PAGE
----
Translations for the Evangelization

The Mambwe people were the first of 72 local tribes to accept Catholic missionaries. First, White Fathers stopped in Mambwe Mwela,[5] and bought 200 slaves from Arabs who transported them by the old “slave road”, connecting the North Province with the Atlantic and the Indian Ocean, as described by Stevenson.[6] This is also where the first Christian settlement and school were established.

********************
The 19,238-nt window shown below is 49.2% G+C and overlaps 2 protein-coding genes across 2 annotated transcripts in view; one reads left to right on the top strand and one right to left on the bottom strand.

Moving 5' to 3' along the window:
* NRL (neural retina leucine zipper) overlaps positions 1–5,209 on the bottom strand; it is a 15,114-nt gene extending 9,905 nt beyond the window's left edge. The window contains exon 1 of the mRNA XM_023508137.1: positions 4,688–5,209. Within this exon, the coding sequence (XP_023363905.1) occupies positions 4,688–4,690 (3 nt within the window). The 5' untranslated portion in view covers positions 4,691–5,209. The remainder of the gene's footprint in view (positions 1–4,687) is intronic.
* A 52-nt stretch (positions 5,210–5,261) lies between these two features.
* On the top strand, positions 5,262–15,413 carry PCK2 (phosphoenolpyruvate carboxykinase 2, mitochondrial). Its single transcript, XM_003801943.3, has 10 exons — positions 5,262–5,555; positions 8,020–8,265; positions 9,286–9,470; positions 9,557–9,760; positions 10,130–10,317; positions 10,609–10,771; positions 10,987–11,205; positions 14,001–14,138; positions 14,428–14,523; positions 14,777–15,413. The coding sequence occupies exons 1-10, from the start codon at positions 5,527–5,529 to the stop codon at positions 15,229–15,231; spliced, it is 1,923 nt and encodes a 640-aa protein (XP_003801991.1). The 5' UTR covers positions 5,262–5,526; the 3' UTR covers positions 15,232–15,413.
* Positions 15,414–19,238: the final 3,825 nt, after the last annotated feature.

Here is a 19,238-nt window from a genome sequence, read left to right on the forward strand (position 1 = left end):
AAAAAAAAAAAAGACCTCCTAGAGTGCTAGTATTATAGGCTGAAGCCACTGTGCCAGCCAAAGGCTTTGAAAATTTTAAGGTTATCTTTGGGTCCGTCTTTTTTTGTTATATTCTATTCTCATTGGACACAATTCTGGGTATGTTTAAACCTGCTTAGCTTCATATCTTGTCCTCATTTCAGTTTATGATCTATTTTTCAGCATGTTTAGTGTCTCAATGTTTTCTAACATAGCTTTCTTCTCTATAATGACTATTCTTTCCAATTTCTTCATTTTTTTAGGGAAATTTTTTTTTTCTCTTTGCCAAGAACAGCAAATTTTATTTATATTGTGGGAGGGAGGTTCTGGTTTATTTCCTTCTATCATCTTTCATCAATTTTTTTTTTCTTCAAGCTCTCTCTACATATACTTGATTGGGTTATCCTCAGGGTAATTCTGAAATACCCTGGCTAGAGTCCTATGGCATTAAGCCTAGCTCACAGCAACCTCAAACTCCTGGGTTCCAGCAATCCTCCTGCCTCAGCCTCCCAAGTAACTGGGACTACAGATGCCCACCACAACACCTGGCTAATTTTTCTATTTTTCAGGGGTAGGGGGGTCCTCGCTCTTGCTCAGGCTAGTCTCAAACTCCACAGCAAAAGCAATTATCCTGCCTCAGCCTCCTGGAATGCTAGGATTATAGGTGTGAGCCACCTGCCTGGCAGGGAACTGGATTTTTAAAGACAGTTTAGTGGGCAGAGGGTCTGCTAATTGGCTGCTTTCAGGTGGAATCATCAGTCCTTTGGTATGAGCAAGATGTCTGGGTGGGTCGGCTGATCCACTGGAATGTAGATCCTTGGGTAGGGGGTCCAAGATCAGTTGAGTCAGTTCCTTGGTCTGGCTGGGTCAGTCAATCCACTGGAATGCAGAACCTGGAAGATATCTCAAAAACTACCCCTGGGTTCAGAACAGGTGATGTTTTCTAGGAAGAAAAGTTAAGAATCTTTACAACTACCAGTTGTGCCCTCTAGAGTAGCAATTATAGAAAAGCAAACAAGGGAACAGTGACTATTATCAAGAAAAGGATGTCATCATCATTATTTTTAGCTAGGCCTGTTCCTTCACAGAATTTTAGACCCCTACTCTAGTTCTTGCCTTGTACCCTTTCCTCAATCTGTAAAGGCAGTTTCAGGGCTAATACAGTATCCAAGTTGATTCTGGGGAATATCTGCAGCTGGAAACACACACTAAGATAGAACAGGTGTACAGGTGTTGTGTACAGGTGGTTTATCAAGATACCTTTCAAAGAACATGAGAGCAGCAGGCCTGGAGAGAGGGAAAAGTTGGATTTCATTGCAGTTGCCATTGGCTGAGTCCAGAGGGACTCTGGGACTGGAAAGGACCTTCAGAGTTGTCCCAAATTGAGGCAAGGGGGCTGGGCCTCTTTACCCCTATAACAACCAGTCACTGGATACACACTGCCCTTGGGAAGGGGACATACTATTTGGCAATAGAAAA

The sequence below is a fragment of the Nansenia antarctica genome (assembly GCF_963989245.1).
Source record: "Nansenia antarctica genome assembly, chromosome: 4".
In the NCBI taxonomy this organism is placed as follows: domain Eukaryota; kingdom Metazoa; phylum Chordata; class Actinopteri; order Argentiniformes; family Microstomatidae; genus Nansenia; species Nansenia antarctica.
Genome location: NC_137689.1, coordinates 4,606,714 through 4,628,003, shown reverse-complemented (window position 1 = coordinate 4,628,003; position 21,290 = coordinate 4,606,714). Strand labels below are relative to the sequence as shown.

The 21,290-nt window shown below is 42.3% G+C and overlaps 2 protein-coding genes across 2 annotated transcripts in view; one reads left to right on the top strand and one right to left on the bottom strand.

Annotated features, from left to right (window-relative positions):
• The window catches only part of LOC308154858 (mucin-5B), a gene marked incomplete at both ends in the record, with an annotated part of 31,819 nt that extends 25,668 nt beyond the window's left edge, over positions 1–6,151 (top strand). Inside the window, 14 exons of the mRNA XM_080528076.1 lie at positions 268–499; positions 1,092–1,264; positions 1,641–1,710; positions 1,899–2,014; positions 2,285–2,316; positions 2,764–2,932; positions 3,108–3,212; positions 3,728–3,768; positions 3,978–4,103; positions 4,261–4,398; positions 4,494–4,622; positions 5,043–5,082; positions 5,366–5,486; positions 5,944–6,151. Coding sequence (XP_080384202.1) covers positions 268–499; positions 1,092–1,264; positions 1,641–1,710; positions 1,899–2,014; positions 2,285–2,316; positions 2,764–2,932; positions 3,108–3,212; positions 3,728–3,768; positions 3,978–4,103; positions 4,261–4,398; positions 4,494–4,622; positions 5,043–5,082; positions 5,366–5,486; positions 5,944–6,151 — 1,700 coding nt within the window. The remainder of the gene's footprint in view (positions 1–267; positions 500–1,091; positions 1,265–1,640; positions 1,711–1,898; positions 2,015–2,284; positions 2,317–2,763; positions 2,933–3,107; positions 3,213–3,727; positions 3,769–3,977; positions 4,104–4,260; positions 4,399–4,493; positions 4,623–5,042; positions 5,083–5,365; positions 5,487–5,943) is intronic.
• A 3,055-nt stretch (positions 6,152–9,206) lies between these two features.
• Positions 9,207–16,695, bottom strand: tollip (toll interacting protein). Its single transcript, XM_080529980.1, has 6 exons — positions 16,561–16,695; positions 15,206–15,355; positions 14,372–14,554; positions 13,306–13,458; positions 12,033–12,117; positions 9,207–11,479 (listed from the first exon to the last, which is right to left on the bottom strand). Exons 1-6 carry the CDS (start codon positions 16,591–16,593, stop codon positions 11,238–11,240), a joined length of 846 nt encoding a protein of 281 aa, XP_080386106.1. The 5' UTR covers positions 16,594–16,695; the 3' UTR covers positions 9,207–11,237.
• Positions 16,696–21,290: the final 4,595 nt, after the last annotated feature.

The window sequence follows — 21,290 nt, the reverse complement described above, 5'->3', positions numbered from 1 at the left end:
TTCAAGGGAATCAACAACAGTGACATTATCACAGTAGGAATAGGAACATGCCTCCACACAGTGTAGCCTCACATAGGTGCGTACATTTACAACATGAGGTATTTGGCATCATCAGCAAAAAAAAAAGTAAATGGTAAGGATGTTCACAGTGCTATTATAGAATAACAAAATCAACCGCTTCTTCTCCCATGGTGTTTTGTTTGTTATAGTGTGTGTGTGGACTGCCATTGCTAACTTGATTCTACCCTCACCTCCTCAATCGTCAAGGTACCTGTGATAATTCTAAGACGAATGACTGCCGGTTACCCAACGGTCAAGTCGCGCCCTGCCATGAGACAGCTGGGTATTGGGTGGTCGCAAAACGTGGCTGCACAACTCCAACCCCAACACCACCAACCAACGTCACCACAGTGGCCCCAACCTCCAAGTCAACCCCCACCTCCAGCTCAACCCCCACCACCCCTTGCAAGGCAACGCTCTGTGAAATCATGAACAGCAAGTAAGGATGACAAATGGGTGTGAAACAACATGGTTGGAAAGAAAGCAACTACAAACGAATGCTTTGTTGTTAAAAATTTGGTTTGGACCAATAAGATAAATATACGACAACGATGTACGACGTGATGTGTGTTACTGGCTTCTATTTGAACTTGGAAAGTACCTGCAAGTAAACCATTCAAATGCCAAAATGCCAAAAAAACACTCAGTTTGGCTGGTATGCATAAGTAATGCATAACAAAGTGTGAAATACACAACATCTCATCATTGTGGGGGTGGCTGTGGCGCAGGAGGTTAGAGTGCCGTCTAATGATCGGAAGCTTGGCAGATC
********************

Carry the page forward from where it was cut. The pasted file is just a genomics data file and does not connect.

However, until that time, the Mambwe people did not have a good translation of the New Testament in their mother tongue. They were reluctant to use the existing Protestant translation from the late nineteenth century with numerous borrowings derived from Swahili, outdated linguistic forms, and lots of grammatical inconsistencies. Therefore, a new, more understandable translation was needed, especially for the younger generation. Fr Halemba, assisted by a group of local consultants, took up the challenge and translated the New Testament into the language of the Mambwe people in just two years.[7] Polish missionaries from Fidei Donum printed it out as a gift on the occasion of the jubilee of the centenary of the Catholic Church in Zambia in 1991.[8]